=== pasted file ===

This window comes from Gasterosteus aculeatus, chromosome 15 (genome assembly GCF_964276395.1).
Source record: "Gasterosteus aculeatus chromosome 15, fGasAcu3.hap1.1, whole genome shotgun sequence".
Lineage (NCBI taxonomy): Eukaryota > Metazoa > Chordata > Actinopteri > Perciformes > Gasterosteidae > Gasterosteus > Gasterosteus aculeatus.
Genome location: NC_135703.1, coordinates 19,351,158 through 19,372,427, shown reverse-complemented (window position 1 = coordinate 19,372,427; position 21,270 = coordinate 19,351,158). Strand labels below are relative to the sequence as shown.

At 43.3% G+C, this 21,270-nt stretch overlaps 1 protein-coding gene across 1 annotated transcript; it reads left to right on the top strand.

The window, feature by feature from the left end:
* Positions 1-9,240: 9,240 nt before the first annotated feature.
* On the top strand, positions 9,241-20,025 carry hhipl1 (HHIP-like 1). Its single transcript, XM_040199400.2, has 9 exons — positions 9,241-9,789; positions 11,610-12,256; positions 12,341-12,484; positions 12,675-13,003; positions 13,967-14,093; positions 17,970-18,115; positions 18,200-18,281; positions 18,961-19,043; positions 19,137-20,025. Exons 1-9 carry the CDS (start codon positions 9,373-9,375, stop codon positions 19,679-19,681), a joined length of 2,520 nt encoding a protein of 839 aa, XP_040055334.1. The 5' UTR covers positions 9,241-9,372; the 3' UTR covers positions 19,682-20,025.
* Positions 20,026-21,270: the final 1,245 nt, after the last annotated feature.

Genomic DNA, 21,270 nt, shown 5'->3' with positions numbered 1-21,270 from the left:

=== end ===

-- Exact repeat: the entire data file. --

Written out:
This window comes from Gasterosteus aculeatus, chromosome 15 (genome assembly GCF_964276395.1).
Source record: "Gasterosteus aculeatus chromosome 15, fGasAcu3.hap1.1, whole genome shotgun sequence".
Lineage (NCBI taxonomy): Eukaryota > Metazoa > Chordata > Actinopteri > Perciformes > Gasterosteidae > Gasterosteus > Gasterosteus aculeatus.
Genome location: NC_135703.1, coordinates 19,351,158 through 19,372,427, shown reverse-complemented (window position 1 = coordinate 19,372,427; position 21,270 = coordinate 19,351,158). Strand labels below are relative to the sequence as shown.

At 43.3% G+C, this 21,270-nt stretch overlaps 1 protein-coding gene across 1 annotated transcript; it reads left to right on the top strand.

The window, feature by feature from the left end:
* Positions 1-9,240: 9,240 nt before the first annotated feature.
* On the top strand, positions 9,241-20,025 carry hhipl1 (HHIP-like 1). Its single transcript, XM_040199400.2, has 9 exons — positions 9,241-9,789; positions 11,610-12,256; positions 12,341-12,484; positions 12,675-13,003; positions 13,967-14,093; positions 17,970-18,115; positions 18,200-18,281; positions 18,961-19,043; positions 19,137-20,025. Exons 1-9 carry the CDS (start codon positions 9,373-9,375, stop codon positions 19,679-19,681), a joined length of 2,520 nt encoding a protein of 839 aa, XP_040055334.1. The 5' UTR covers positions 9,241-9,372; the 3' UTR covers positions 19,682-20,025.
* Positions 20,026-21,270: the final 1,245 nt, after the last annotated feature.

Genomic DNA, 21,270 nt, shown 5'->3' with positions numbered 1-21,270 from the left: